How to get a PhD in Germany?
“The best time to plant a tree was 10 years ago, the second best time is now.” PhD is an epitome of academia. Finished your masters and looking to study further? or looking to get back into academia to do your PhD in Germany? Being a PhD student myself, here is my insight on how you can get PhD offer in Germany?
Different kinds of PhDs:
1. Individual Doctorate
The most popular PhD in Germany is the so-called individual doctorate.
- The length of such PhDs varies from 3–6 years.
- It offers a great deal of flexibility but also demands a high amount of personal initiative and responsibility.
- It can be carried out at a University, non-university research organization (like Fraunhofer institute, Max-Planck Institute, DFKI, etc.) or a German Company.
How to apply:
- To get such a PhD, you must go through university and research institute websites to find professors working in your field of interest. A comprehensive list is available here.
- You must contact the professor or research institute to see if they are interested in supervising your PhD.
- In case you have studied or worked (in collaboration with a university) in Germany, then professors you were in contact with at that time can be a good starting point as they already know you and may be willing to take you on as a PhD student.
- Some students get PhD offers with the professor they worked with (for example, a master thesis or a project) for their master’s degree. See also. How to apply for Masters in Germany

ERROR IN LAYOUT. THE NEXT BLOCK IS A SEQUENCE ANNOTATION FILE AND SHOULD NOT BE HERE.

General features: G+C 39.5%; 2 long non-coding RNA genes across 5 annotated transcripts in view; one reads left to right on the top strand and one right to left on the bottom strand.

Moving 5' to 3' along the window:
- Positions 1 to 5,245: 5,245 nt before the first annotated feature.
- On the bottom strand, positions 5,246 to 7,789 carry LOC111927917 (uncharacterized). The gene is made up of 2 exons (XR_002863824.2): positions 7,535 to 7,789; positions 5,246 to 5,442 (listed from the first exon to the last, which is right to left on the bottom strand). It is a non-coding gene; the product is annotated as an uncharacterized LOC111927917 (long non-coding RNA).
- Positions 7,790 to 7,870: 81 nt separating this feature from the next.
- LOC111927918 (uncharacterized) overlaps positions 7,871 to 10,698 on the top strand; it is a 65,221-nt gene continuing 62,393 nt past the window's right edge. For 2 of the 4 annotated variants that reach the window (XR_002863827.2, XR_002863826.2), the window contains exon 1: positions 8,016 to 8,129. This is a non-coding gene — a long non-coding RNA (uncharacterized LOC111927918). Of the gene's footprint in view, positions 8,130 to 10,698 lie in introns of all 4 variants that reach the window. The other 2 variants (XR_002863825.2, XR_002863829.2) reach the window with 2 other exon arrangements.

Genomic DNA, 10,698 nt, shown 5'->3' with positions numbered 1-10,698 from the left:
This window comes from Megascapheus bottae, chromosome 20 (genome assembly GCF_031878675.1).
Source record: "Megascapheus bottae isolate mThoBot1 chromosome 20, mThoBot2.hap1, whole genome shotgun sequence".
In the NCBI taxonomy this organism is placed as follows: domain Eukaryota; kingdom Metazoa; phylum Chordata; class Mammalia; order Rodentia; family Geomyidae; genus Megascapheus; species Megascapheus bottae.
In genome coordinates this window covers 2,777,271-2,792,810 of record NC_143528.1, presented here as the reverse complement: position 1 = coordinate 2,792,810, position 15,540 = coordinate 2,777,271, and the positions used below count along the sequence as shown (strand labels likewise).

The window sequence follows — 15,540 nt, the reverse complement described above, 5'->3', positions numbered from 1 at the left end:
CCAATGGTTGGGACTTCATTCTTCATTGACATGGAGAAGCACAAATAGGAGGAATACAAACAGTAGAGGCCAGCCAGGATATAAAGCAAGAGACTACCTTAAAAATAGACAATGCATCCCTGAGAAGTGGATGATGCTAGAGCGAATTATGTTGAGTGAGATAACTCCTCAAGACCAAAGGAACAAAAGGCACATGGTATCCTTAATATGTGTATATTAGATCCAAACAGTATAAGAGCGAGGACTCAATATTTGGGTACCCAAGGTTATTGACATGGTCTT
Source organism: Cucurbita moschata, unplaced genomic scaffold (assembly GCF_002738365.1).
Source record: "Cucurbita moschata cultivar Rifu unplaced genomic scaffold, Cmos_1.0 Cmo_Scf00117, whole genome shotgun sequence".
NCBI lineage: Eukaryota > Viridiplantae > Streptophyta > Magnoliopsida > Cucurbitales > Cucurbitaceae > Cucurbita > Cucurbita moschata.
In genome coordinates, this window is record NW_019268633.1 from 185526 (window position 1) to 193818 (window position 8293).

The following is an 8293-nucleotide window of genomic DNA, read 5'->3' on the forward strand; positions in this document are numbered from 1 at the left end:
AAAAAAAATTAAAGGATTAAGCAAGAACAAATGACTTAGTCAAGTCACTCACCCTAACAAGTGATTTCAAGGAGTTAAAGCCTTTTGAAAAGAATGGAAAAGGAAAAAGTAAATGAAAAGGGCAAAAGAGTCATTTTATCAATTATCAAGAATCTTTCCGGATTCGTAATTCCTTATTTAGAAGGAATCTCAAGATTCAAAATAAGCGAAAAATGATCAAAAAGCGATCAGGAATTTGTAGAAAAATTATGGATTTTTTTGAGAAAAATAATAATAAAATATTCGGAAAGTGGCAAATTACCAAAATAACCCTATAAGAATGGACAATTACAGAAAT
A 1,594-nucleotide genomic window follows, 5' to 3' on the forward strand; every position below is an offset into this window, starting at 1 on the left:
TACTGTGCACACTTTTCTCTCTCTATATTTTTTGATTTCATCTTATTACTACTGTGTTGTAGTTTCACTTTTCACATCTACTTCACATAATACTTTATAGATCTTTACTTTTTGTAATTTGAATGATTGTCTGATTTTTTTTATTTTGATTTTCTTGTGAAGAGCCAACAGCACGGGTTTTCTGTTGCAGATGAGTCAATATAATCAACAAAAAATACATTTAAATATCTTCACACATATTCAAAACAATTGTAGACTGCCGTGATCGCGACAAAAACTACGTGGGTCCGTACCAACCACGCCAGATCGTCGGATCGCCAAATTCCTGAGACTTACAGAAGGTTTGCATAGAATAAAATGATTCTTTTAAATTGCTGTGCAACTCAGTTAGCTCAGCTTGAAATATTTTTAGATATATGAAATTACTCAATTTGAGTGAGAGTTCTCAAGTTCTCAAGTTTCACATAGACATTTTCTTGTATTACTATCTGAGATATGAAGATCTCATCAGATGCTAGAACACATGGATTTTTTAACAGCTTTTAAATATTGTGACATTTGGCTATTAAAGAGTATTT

- Having a scholarship offer (or funding source) beforehand may make it easier to find a supervisor.
2. PhD position in the industry
The second possibility is to first look for a PhD position in the industry and then search for a professor from the university to act as an academic Supervisor on the topic offered by industry. In such situations, PhD students are usually hired by the company that offers the PhD topic and are registered as PhD student at the academic supervisor’s university.
3. Structured PhD
Lastly, some universities or institutes may also advertise structured PhD course on their websites. Structured PhD has fixed time frame but offers less flexibility.
How to apply:
- You can apply to them by following the instructions on the website.
- There are many PhD positions advertised on
- Once a supervisor has accepted your application, the next step is to register at the respective university and get permission to start the PhD. You may also need to enroll as a student (You may have to pay a social contribution ~200–250 euro per semester).
Funding your PhD
- Many students are hired full time by the universities (Usually at TVL-13 salary level: 2000+ Euros Net per month ). The table below shows TVL 13 salaries for up to 5 years in the west zone
- It is possible to get a Blue card for some PhD students that are hired full time. Which I will cover in the upcoming posts. Please subscribe to us if you wish to be informed.
- It may be also possible to invite your family (Wife/Kids) to stay with you in Germany when hired full time.
- Some PhD students are hired part (Research/teaching assistant also known as “HiWi”) and/or given a scholarship by the professor.
If you are not hired by the university (or give a scholarship by the professor), you may need to look for funding to support your studies. Many sources of funding exist, for example, DAAD-Doktorandenförderung, DAAD-Abschlussstipendien, DAAD-Kontaktstipendien, EURAXESS Funding Database, stipendium plus, Deutsche Forschungsgemeinschaft, etc. There is also national funding available via ELFI, BMBF, etc.
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